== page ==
(KRON) — Extending the controversial lottery-based admissions policy at Lowell High School is a hot topic, with a new resolution-proposal being made at Wednesday’s school board meeting. There are many advocates with passionate perspectives on both sides of the issue.

Many voices on both sides of the resolution are to be put before the SF Board of Education by the superintendent of the San Francisco Unified School District. The proposal would extend the controversial interim-based lottery admissions policy through the 2023-2024 school year at Lowell High School.

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Many are in favor of an extension of the lottery system.

“It’s actually, it’s the best thing. As the U.S. Department of Education has stated several times, as well as policies in education, we’re moving towards an equity-based model. That is also one of the SF Unified School District’s mandates, as that all of our policies should comport with equity-based solutions. the lottery has proven to be the most equitable for black families, Latinx families, low-income Asian families, including immigrants and English language learners,” said Bivett Bracket, Lowell High School class of 1995.

Many do not agree with an extension of the Lowell lottery system.

“Why is it a bad thing? Because this is a system, the old system of admissions was approved by courts and seconded overall as a way to have students be admitted from very diverse backgrounds,” said Laurance Lee, Lowell High School merit-based admissions advocate.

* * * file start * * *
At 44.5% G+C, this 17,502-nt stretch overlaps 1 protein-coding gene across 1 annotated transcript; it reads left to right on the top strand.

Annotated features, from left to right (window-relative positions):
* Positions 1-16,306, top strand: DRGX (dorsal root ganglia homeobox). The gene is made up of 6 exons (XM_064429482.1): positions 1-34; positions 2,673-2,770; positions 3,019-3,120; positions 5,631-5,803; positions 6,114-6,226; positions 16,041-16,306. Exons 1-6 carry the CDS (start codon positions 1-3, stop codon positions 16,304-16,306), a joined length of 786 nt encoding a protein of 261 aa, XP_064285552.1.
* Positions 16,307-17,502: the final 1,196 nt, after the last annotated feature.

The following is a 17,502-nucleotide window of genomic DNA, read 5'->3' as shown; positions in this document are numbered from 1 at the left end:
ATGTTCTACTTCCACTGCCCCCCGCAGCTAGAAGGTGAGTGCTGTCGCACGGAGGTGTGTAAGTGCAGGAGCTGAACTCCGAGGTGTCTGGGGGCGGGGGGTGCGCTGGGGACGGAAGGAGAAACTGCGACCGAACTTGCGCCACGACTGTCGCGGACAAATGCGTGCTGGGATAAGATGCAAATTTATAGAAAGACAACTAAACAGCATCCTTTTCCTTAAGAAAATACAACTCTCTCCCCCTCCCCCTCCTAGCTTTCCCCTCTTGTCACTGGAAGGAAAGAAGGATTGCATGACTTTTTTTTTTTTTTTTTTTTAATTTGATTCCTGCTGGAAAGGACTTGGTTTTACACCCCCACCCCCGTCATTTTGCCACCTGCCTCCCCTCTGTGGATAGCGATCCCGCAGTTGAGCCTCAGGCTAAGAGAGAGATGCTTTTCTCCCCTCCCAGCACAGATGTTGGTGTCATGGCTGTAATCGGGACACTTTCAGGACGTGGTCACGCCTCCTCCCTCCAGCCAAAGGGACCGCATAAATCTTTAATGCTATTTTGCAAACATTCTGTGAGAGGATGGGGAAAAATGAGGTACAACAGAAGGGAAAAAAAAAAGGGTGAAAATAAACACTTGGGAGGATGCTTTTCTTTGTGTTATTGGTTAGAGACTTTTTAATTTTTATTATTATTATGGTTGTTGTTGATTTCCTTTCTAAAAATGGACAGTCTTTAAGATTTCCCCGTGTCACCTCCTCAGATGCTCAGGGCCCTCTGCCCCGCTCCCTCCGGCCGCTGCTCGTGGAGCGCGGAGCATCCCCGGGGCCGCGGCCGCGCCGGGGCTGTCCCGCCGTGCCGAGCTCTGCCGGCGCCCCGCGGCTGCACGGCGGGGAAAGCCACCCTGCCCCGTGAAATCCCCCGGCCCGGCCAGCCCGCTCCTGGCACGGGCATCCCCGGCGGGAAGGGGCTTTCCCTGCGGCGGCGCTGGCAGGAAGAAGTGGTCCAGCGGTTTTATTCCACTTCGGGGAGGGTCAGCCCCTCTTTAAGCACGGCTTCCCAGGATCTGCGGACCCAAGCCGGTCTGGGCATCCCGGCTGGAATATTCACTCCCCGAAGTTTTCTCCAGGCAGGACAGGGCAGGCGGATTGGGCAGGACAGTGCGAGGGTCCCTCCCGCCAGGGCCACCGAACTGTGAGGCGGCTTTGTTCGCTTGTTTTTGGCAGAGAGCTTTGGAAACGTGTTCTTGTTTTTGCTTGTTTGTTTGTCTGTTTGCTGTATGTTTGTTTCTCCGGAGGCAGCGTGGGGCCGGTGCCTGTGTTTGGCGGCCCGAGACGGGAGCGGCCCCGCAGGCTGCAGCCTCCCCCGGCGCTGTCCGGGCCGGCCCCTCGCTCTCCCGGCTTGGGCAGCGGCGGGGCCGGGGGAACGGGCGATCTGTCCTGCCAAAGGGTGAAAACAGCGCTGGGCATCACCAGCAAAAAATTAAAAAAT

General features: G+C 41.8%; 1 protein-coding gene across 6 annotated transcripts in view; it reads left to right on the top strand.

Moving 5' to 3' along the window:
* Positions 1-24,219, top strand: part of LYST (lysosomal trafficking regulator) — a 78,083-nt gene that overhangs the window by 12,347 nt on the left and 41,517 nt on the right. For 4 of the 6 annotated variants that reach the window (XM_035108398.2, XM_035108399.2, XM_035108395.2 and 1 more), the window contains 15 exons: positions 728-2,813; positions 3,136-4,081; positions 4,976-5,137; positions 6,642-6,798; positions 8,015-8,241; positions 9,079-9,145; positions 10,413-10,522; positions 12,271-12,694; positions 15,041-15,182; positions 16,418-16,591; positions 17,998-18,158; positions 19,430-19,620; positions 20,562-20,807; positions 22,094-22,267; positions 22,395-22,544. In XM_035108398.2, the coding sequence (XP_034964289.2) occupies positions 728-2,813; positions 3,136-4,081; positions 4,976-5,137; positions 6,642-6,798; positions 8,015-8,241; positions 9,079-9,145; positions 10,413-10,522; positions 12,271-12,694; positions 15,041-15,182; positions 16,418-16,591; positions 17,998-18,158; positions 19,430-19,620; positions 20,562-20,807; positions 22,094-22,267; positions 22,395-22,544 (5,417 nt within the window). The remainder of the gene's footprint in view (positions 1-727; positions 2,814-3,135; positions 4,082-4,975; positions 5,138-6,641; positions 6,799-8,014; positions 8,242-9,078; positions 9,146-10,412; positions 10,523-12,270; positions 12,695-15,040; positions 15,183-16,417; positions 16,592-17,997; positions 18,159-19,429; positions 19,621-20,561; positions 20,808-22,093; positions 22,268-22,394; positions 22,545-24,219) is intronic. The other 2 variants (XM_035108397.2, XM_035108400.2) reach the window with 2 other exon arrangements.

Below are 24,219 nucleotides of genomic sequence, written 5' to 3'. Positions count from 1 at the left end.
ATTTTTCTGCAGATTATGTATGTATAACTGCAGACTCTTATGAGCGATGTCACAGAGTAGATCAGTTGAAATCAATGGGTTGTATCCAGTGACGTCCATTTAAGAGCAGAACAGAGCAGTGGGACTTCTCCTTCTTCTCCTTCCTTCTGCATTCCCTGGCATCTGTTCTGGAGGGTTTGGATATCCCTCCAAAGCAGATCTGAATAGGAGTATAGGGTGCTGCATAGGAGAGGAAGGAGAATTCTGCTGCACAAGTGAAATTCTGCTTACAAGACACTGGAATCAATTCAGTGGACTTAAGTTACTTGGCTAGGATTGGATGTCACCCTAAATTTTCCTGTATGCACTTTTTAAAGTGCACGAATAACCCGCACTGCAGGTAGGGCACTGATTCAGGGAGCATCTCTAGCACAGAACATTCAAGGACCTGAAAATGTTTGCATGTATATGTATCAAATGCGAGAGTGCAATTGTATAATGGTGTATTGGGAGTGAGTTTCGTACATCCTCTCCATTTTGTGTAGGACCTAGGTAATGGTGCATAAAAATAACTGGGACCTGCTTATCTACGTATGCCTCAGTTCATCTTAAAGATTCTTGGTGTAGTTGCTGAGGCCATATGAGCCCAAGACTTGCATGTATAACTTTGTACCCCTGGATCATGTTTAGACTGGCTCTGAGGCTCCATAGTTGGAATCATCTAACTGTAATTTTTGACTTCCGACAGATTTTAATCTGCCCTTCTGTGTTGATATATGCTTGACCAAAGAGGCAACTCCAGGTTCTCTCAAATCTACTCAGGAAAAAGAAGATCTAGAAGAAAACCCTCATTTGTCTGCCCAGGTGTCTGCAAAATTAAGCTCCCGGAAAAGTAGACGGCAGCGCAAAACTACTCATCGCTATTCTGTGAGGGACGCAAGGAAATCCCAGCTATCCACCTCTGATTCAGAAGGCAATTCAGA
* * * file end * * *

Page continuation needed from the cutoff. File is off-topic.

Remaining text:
One advocate shared what is at stake if the interim policy continues into next year and beyond.

“It will wipe out the hope of a whole generation, a whole span of middle school kids, from 6th to 8th grade that wanted to enter Lowell for the opportunity that it provides,” said Josephine Zhao, Chinese Parent Advisory Council.

Some shared what could happen if the school board were to reverse the policy back.

“The impact that it would have on the community is it would produce less graduates like me. It would mean a lot less Latinx students. It would mean a lot less immigrant students. It would mean a lot less students that came from disadvantaged economic backgrounds that would attend Lowell,” said Gabriel Medina, Lowell High School class of 1995.

“Our school district need to fulfill the need, to serve each and every student and make sure we bring them the curriculum and teaching to make sure that they grow to their fullest potential. Not just for Lowell but for every high school,” said Josephine Zhao, Chinese Parent Advisory Council.

That sounds like something both sides could agree on, but how to make that happen, remains to be seen.